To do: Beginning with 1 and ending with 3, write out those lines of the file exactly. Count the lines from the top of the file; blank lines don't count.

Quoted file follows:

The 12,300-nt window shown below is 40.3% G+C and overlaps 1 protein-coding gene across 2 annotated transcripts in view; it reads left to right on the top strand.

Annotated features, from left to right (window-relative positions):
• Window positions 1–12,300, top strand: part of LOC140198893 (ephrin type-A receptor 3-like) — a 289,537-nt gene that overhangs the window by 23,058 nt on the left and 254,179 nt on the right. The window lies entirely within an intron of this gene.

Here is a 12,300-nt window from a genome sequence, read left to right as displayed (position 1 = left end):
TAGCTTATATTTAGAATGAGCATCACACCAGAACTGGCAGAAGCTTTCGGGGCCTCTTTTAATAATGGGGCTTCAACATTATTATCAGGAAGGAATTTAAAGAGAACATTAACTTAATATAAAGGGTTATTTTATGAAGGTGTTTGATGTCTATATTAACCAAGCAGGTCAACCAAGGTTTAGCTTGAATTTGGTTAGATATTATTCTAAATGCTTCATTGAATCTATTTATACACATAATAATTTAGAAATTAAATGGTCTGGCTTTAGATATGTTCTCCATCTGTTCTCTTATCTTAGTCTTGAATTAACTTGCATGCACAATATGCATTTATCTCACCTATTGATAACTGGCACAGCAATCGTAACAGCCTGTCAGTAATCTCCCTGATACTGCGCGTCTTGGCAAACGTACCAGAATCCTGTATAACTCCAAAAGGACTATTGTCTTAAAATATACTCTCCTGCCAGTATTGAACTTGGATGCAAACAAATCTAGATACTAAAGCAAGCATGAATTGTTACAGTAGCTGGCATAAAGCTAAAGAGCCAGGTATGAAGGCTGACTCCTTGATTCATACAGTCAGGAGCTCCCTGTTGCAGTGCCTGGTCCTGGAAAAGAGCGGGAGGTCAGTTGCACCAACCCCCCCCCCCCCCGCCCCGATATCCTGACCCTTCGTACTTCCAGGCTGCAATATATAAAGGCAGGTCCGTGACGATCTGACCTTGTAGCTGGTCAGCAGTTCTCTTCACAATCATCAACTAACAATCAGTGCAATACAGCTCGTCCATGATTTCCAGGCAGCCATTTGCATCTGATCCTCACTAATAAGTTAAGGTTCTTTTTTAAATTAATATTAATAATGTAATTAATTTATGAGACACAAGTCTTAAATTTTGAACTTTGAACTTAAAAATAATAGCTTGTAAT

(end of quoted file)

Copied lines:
The 12,300-nt window shown below is 40.3% G+C and overlaps 1 protein-coding gene across 2 annotated transcripts in view; it reads left to right on the top strand.

Annotated features, from left to right (window-relative positions):
• Window positions 1–12,300, top strand: part of LOC140198893 (ephrin type-A receptor 3-like) — a 289,537-nt gene that overhangs the window by 23,058 nt on the left and 254,179 nt on the right. The window lies entirely within an intron of this gene.